That could translate into fewer accidents if history repeats itself.
In 2008, the last time the nation slogged through an astronomical spike in gas prices, studies showed a link between gas prices, fewer miles driven and fewer accidents. It’s possible we’ll see an even greater change this time since we now have systems in place that allow people to work and shop more easily from home.
Why do gas prices correlate with accidents?To reduce fuel consumption, people turn to carpooling, combining errands and cutting back on non-essential trips. They also tend to drive more conservatively – maintaining steadier speeds, avoiding fast starts and driving within the speed limit. Those behaviors improve safety and reduce accidents.
For teens on tight budgets, high fuel prices may mean giving up driving altogether. Having fewer inexperienced drivers on the road reduces risk for everyone. Even for adults, extra money needed for gas means less to spend on socializing and parties, which cuts alcohol consumption and the accidents that can follow.
How can I reduce how much gas I use?In a now-classic study, edmunds.com looked at what works to wring every mile out of a gallon of gas. Here’s what they found:
- Curb aggressive driving and save up to 37%. Avoid jackrabbit starts, hard braking and zooming up to traffic lights. Besides cutting fuel consumption, a gentler approach lets you look farther down the road and better anticipate changing conditions – a huge safety plus.
- Cut speeds on the open road from 75 mph to 65 mph and save up to 14%. That doesn’t include savings from avoiding possible speeding tickets.
- Use cruise control and save up to 14%. Cruise control eliminates natural variations in accelerator pressure. However, for safety’s sake, don’t use it in wet or icy conditions or on curvy or mountainous terrain where you constantly need to adjust to road conditions.
- Minimize idling and warm-up time and save up to 19%. Consider shutting off the car if you’ll be idling longer than a minute (idling longer typically uses more fuel than restarting). Many newer cars automatically shut themselves off at stoplights (auto start/stop cars typically restart when you lift your foot off the brake). And warm-ups? Modern fuel-injected cars don’t require them since their sensors adjust the gasoline and air mix to account for cold temperatures.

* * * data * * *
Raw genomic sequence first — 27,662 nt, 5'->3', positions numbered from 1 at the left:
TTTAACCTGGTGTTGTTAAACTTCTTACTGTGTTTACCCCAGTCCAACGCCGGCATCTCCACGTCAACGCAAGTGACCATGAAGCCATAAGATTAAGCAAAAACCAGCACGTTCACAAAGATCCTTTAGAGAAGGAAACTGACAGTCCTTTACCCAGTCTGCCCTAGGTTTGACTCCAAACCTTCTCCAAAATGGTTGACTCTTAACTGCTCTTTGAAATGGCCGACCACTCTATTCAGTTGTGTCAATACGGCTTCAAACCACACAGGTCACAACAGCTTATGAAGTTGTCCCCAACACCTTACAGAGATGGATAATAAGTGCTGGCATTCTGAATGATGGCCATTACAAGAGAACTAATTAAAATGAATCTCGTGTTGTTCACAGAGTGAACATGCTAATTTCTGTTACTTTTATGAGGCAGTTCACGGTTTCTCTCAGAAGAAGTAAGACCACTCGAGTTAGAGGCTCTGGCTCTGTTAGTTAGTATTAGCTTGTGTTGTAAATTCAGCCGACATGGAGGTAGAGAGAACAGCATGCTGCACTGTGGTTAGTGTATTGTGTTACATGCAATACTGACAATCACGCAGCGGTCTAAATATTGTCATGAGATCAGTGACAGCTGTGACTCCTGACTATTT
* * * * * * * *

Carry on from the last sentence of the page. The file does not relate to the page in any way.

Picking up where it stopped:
To those gas-saving tips, we’d add four more:
- Inflate your tires to the recommended PSI. Not only does under-inflation compromise your car’s steering and braking ability, but it’s also a drag on mileage. The U.S. Department of Energy estimates you can improve mileage up to 3% just by keeping tires inflated to manufacturers’ specifications.
- Get a tune-up. An engine that’s running well will consume an average of 4% less fuel than one that’s noticeably out of tune, according to the Department of Energy. Using the manufacturer-recommended grade of motor oil can boost your mileage by another 1 or 2%.
- Lighten your load. If your trunk is filled with out-of-season sports gear, you’re consuming extra gas just to haul it around.
- Pass on Premium. While not technically a fuel-saving tip, burning Regular rather than Premium can save you significantly at the pump. According to AAA, only 16% of vehicles on the road (usually older or high-performance cars) need the higher octane of Premium. Do, however, look for “Top Tier” fuel, which has extra additives and detergents beneficial to your car. Check out this report from FOX13 News, where an expert from PEMCO weighs in.
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